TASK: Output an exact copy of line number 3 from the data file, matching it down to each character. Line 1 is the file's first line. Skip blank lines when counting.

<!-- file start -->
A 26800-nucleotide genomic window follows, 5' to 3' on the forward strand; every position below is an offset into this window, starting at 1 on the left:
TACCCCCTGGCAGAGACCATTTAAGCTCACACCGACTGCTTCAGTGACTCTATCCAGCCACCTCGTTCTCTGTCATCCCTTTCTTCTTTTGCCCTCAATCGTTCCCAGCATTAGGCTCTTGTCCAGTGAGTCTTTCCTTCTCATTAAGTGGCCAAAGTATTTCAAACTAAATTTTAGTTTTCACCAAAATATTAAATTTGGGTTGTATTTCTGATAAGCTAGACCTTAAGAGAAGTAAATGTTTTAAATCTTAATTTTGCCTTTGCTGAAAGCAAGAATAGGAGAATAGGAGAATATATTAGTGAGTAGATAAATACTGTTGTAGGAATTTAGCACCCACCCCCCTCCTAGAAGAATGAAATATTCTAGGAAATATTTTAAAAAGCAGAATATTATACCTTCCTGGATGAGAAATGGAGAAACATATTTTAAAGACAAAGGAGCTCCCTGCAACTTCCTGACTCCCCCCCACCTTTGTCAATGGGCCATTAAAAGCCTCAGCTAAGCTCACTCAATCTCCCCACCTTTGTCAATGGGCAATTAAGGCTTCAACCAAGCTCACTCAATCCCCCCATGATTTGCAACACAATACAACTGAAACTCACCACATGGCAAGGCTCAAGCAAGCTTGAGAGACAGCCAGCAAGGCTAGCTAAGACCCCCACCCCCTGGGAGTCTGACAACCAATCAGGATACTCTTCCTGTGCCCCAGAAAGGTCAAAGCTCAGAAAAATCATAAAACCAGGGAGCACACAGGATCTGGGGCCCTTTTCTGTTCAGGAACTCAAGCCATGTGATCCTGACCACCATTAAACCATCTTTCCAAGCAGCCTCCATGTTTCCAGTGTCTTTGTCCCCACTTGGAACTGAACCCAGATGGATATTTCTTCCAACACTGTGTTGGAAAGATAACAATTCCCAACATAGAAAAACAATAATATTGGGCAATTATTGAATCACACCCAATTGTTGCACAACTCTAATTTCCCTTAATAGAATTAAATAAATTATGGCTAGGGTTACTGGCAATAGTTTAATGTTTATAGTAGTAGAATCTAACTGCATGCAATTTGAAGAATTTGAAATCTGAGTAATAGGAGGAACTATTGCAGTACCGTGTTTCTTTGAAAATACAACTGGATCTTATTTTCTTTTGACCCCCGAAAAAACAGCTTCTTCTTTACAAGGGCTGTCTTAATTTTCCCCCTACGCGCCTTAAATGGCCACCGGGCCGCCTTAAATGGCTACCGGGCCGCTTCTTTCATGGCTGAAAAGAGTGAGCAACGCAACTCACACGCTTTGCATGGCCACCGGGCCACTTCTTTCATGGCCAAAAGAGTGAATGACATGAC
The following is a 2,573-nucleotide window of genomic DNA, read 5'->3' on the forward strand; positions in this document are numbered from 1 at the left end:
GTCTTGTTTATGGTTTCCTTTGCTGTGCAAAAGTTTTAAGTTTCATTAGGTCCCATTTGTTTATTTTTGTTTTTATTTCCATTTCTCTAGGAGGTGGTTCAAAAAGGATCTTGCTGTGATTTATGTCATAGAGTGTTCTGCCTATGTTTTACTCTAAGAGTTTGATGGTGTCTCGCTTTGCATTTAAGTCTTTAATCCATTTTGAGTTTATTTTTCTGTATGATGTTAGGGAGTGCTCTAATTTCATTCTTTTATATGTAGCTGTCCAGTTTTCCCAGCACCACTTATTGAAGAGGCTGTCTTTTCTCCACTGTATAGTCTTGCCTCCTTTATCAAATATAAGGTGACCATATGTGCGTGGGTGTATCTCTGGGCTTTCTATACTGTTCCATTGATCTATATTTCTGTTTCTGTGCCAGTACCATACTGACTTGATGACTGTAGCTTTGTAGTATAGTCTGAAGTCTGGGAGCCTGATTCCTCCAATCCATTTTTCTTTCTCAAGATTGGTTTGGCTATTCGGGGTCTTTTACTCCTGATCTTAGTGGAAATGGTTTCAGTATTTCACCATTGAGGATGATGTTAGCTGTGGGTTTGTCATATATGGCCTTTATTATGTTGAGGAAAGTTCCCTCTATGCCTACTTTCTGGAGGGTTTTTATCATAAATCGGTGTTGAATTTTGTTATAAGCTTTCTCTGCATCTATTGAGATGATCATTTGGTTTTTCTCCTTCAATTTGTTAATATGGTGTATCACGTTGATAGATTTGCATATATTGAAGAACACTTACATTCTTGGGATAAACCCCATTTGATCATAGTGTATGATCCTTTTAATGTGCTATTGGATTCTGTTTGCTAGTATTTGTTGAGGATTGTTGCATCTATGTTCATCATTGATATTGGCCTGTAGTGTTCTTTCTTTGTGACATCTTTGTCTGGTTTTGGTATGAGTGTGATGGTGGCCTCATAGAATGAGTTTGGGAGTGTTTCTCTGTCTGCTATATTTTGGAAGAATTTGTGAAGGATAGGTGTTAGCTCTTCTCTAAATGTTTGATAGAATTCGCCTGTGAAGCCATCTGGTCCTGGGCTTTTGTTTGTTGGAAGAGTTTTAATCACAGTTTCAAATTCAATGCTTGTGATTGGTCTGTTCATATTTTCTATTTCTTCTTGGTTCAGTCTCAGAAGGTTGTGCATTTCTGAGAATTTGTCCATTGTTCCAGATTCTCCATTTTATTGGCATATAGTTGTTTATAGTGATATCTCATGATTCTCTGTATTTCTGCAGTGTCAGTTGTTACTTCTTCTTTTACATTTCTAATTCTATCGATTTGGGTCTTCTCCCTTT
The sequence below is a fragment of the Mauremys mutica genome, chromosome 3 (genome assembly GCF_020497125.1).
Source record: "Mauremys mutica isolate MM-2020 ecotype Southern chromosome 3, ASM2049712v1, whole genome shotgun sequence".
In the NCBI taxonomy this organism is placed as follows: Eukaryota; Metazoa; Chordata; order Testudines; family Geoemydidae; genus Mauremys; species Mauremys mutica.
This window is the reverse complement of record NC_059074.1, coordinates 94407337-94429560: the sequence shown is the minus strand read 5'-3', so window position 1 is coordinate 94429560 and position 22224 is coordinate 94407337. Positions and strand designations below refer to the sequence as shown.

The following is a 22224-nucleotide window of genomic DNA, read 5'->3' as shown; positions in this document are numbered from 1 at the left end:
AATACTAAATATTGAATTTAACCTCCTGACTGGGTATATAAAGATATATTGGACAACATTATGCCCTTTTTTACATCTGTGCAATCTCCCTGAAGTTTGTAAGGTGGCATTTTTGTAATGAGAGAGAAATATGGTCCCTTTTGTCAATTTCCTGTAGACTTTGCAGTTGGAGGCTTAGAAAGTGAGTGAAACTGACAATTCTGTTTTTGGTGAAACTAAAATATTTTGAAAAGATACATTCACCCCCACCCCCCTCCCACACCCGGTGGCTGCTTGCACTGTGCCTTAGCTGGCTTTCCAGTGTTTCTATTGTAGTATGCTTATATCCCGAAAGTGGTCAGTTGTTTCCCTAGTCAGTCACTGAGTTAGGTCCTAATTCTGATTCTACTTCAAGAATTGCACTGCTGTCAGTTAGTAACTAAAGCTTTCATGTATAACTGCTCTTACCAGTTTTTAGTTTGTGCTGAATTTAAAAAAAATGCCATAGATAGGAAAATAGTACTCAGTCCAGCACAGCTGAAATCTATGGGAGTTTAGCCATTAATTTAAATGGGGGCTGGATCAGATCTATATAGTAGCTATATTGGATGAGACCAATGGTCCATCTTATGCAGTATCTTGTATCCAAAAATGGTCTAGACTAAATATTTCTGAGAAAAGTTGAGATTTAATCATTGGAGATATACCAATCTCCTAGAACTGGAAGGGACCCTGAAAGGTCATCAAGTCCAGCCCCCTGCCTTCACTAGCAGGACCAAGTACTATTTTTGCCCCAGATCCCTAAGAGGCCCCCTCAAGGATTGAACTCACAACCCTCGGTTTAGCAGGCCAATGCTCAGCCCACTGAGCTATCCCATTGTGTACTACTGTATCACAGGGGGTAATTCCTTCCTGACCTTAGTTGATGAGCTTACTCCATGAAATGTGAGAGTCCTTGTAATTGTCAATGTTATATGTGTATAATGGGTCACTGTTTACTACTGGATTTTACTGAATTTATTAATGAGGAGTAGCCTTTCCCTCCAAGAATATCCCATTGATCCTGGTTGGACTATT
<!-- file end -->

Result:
The following is a 2,573-nucleotide window of genomic DNA, read 5'->3' on the forward strand; positions in this document are numbered from 1 at the left end: